Military base in the war
Rasmus Ganting, priest in Vagar ( 1614 – 1627 ), went on a journey to Sørvág, along with a servant. When they came to the hedge, it was open and a woman was in the opening inviting them in. Another woman appeared with a silver chalice filled with beer. He blew the froth back in her eyes before he drank so she could not see well. She said, “It was smart of You” and the priest answered, “Was I not a more learned man then You, I would not have come here”. They spent the night. The servant was afraid but the priest told him to hold on to his leg or foot and for Gods sake pull it if the priest overslept. Dawn came and the priest was pulled out of the hedge. When they were both safe. He closed the hedge shut and said, “Never again shall this hedge be opened”.
Around 700 soldiers of the British Royal Air Force and Royal Engineers, were stationed at Vatnsoyrar during the second world war. They lived in 150 barracks big and small, all along the valley. To the north of Zarepta they erected two large barracks as dance-halls, theaters, cinemas and other forms of entertainment. The officers mess-hall was by the river, with a roundabout and a large fireplace. The petty officers mess was above the road, it also had a fireplace, still visible to this day.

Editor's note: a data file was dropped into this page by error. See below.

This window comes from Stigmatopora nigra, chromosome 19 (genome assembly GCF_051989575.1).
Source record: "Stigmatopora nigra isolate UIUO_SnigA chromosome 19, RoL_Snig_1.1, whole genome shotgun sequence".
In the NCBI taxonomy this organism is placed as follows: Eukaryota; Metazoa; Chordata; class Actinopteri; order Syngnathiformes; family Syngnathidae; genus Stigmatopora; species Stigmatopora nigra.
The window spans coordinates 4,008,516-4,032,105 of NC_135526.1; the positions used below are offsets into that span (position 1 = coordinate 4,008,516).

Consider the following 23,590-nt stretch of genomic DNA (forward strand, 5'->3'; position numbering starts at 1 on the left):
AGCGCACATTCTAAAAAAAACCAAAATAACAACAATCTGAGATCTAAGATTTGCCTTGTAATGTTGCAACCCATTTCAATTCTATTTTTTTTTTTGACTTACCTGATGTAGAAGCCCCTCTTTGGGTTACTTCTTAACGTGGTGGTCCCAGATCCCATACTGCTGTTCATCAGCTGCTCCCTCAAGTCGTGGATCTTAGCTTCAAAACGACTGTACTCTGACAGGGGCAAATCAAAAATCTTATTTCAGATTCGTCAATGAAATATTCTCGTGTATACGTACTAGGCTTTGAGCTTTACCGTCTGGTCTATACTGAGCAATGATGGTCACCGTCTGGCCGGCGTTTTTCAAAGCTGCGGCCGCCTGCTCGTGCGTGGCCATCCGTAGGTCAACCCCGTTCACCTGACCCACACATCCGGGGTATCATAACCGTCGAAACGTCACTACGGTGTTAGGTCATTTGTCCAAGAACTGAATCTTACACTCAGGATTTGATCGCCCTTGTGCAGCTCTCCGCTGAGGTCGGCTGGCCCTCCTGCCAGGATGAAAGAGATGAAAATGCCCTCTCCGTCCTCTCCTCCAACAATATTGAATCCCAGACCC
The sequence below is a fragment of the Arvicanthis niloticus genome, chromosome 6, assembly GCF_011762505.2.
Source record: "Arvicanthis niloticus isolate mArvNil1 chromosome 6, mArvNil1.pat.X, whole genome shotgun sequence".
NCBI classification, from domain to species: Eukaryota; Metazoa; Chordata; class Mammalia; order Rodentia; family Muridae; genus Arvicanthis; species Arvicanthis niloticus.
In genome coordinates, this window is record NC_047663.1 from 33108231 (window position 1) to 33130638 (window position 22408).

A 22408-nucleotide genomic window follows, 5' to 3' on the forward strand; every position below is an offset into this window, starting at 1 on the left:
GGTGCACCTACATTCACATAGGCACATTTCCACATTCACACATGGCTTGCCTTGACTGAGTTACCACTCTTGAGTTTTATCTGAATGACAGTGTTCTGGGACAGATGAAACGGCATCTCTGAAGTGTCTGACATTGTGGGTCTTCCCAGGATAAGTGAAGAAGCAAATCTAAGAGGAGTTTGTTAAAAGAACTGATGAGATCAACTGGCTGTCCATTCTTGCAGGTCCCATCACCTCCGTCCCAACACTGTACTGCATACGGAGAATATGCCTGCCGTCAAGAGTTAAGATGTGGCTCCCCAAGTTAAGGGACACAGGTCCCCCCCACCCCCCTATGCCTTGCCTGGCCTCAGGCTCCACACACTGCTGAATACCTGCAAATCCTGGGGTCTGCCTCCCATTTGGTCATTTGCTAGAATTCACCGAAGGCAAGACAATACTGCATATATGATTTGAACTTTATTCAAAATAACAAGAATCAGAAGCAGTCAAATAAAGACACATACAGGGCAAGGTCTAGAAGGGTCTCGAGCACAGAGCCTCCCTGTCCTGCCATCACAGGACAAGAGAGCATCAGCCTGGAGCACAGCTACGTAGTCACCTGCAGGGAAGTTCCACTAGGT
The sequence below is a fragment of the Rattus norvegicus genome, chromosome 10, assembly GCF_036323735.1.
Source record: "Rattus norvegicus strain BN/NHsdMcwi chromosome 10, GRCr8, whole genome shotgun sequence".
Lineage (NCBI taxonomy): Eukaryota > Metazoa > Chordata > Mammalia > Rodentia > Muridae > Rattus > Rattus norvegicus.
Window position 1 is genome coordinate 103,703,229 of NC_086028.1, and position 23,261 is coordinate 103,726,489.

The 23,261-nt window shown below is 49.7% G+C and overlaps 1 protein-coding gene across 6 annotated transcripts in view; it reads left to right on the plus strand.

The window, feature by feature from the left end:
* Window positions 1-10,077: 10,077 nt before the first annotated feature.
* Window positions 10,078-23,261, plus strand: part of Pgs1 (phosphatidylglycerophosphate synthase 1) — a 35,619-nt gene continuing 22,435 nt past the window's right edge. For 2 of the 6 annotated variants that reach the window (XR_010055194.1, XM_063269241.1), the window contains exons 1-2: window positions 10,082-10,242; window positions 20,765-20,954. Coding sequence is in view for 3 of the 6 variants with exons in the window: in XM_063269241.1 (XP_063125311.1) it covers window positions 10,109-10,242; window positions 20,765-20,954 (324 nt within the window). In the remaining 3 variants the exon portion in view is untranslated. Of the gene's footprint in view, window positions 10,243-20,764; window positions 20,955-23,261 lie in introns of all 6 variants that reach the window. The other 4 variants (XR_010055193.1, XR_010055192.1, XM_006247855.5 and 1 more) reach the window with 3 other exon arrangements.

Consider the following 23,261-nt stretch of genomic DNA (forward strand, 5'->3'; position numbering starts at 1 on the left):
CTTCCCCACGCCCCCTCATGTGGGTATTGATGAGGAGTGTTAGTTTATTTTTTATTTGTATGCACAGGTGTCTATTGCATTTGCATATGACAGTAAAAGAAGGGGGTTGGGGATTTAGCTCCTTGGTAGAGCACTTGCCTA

An sea-airplane repair platform was constructed on the western side of the lake, and a little further out they built barracks for blacksmiths and repair-shops. To the north of the lake stood two large searchlights.
Stories from Vatnsoyrum
The youngest village in the Faroe Islands. People first settled here in 1921. It is the only village in the Faroe Islands without direct access to the sea.